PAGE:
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$1-million offered to end husband's role

An attorney for Michael Schiavo says he will not take a businessman's money to surrender guardianship to his wife's parents.

Published March 11, 2005

A wealthy California businessman offered Terri Schiavo's husband $1-million Thursday if he walks away as his wife's guardian and lets the woman's parents take over.

Saying he wants to keep Schiavo alive, Robert Herring Sr. deposited the cash into his attorney's bank and awaits word from Schiavo's husband.

"It seemed like everybody was wasting a lot of money and wasting a lot of time" in the courts, Herring said in an interview. "So I came up with the idea to shortcut everything and make an offer."

An attorney for Michael Schiavo said the offer won't be accepted. Attorney George Felos said Schiavo turned down a similar $10-million offer about two weeks ago made via an attorney for an anonymous Floridian.

Previously, Schiavo also received an offer of $700,000, and that was turned down, Felos said. The lawyer said Schiavo once promised to his wife before her collapse 15 years ago not to let her live by artificial means.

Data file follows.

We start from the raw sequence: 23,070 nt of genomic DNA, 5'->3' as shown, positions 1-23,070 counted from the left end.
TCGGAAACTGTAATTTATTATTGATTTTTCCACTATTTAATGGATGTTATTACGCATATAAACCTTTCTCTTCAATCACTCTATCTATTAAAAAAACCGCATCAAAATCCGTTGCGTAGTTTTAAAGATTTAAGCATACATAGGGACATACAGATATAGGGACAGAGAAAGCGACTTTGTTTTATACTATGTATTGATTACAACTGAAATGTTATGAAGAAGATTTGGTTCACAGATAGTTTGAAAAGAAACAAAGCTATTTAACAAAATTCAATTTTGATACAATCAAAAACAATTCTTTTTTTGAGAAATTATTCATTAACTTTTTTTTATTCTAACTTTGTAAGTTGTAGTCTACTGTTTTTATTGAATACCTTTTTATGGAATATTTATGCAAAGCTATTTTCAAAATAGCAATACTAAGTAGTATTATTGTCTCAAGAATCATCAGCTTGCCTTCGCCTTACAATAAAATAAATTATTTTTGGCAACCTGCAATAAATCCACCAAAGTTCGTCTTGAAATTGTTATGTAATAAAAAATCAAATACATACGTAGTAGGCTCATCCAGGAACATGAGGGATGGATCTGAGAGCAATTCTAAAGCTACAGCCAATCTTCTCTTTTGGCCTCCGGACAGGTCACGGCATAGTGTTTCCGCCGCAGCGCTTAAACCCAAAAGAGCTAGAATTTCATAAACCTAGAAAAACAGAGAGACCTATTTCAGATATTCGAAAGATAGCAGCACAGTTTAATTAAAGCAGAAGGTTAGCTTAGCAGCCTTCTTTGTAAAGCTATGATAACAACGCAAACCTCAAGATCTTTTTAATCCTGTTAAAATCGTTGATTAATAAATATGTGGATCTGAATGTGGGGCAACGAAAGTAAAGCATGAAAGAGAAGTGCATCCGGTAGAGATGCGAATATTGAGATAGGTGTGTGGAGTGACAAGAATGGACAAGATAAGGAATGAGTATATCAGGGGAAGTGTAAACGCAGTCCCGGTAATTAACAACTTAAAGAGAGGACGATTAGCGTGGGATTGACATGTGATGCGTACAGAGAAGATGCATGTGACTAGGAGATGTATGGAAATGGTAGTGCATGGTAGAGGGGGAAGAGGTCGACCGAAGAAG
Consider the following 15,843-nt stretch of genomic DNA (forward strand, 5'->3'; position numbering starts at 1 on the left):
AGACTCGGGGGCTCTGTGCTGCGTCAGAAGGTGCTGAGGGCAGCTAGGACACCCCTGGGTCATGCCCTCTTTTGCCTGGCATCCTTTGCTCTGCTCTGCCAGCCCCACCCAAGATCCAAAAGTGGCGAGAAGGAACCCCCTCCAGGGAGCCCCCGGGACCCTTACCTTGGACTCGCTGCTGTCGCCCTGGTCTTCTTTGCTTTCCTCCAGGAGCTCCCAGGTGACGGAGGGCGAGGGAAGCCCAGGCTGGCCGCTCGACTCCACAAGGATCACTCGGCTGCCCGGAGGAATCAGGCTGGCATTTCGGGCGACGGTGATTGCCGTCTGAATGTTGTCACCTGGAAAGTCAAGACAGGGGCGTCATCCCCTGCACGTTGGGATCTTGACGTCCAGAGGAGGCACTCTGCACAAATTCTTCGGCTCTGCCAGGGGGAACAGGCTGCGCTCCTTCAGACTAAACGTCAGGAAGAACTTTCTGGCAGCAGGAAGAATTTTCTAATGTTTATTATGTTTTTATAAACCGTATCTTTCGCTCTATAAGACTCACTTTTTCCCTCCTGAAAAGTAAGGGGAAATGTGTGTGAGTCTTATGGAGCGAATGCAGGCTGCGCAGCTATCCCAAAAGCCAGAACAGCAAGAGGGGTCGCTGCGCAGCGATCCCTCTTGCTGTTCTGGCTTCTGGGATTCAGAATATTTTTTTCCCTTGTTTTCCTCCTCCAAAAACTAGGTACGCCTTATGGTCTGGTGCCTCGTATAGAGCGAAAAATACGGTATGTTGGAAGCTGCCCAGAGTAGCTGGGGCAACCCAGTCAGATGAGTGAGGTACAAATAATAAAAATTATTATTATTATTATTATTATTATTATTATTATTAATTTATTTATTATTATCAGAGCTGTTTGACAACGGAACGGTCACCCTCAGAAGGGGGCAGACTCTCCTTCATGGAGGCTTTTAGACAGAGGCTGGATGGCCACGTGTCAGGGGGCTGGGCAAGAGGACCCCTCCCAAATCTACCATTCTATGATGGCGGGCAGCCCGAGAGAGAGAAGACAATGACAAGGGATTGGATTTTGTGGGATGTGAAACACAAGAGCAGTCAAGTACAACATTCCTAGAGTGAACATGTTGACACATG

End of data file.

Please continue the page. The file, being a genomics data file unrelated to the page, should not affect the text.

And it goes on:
"There is no amount of money anyone can offer him to induce him to betray his promise to Terri," Felos said. "He's simply not going to betray her for money."

Even if he changed his mind, Michael Schiavo would be powerless to stop the removal of his wife's feeding tube on March 18, Felos said. A court has ruled Terri Schiavo would not want to live by artificial means, and her husband can't reverse the court order, Felos said.

Herring's offer was contingent on the court approving Terri Schiavo' parents, Bob and Mary Schindler, as the new guardian for their daughter.

Herring, 63, is described by California media as one of the wealthiest individuals in the San Diego area. A technology mogul who made riches manufacturing circuit boards, Herring also is the founder of Wealth TV, which shows how the wealthy acquire and enjoy their riches.

Herring said in a written statement announcing the offer that he believed new medical advances, including stem cell research, might help Schiavo.

In 1998, Michael Schiavo offered to donate to charity the $700,000 then remaining in a trust account set up for his wife's care if her parents agreed to let her feeding tube be removed. They refused.

The money had been won in a medical malpractice case. Schiavo stood to inherit it upon his wife's death. Today, only about $50,000 remains.

"He has said from the beginning that this case isn't about money," Felos said.

[Last modified March 11, 2005, 01:24:19]

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